As outrageous as either of those futures sound, are they not at least theoretically possible? And is it not theoretically possible that we have made a degree of mistreatment on a previous civilization? If history is the study of the past through the surviving remnants we discover, then we can only do so much when all we have found is some intricate pottery, a doll, and stone foundation of a town. Just as the Canadians in my little story confused the past from what they found in the ruins of the Smithsonian Institute, and just as the tribal world of Horizon Zero Dawn completely misunderstands technology and lacks most knowledge of our present, we might misunderstand aspects of ancient Africans, we might have missed entire ancient empires from North America, and we might be completely wrong about who the first civilization actually was.

While most likely at least relatively accurate, our understanding of prehistory is entirely dependent on what few artifacts and broken stone tablets we can find. We may know that an ancient Sumerian was cheated out in a trade deal, thanks to a stone tablet, but we may also have no idea what the people loved to do in their free time, thanks to the lack of stone tablets. Before then, all we must go on is folklore, cave-paintings, and frozen bodies in Siberia. While that may be a bit of a generalization, I believe that my point still stands. Just as we struggle to understand what the Minoans were like, 3,000 years from now, an archeologist might find conflicting evidence of our civilization when he or she finds a museum full of ancient artifacts and incorrectly associates bronze swords and chariots with our own time.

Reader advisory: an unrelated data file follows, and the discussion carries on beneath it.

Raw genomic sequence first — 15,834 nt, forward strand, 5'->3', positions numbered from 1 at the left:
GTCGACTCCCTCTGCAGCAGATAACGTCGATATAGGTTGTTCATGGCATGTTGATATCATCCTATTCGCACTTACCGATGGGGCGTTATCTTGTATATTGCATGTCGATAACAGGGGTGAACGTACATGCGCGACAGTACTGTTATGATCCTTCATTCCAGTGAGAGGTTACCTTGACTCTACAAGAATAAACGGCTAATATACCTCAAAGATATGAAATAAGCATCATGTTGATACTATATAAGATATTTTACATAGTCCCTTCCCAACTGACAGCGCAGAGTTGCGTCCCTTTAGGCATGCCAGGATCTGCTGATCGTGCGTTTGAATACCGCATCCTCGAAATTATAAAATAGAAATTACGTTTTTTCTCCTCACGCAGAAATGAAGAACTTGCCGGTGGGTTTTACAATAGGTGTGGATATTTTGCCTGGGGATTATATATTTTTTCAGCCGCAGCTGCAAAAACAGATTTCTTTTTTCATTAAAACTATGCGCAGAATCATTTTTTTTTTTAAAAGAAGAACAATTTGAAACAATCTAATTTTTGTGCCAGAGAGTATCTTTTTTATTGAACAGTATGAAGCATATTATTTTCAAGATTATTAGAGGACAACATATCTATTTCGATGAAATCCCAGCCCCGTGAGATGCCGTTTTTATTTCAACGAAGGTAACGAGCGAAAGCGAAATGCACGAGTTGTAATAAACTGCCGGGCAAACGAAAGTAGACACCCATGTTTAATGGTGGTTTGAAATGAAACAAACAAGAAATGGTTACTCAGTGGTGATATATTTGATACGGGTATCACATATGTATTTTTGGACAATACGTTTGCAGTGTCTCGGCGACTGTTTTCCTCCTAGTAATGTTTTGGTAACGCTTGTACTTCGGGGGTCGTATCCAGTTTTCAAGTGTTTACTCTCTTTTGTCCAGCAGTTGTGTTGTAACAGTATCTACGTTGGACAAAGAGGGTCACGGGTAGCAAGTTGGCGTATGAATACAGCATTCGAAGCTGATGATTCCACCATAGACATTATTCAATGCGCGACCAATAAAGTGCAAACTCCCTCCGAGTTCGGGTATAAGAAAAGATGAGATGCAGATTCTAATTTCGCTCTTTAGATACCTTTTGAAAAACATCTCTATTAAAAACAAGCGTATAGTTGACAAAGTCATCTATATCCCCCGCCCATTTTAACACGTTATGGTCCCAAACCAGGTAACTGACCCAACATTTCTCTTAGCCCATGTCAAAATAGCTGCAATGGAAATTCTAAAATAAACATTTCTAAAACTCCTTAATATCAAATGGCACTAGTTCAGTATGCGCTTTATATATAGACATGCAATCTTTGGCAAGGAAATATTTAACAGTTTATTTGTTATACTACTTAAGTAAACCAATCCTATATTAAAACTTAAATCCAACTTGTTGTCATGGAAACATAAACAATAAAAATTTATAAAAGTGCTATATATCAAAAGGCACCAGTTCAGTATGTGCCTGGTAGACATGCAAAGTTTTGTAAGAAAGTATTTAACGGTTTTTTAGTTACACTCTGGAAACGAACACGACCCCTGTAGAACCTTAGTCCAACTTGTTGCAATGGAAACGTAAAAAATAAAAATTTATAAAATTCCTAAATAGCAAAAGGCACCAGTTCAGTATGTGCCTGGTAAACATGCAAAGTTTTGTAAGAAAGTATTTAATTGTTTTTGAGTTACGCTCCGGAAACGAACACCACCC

History, like many things in life, is a fickle thing. It is written by the victor, it is constantly changing and evolving, much like the present. And we might fall victim to it too.




I talk about things that I love and things that annoy me, sometimes. Strong advocate for self-education and smoothies.

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Samuel David Jolicoeur

Samuel David Jolicoeur

I talk about things that I love and things that annoy me, sometimes. Strong advocate for self-education and smoothies.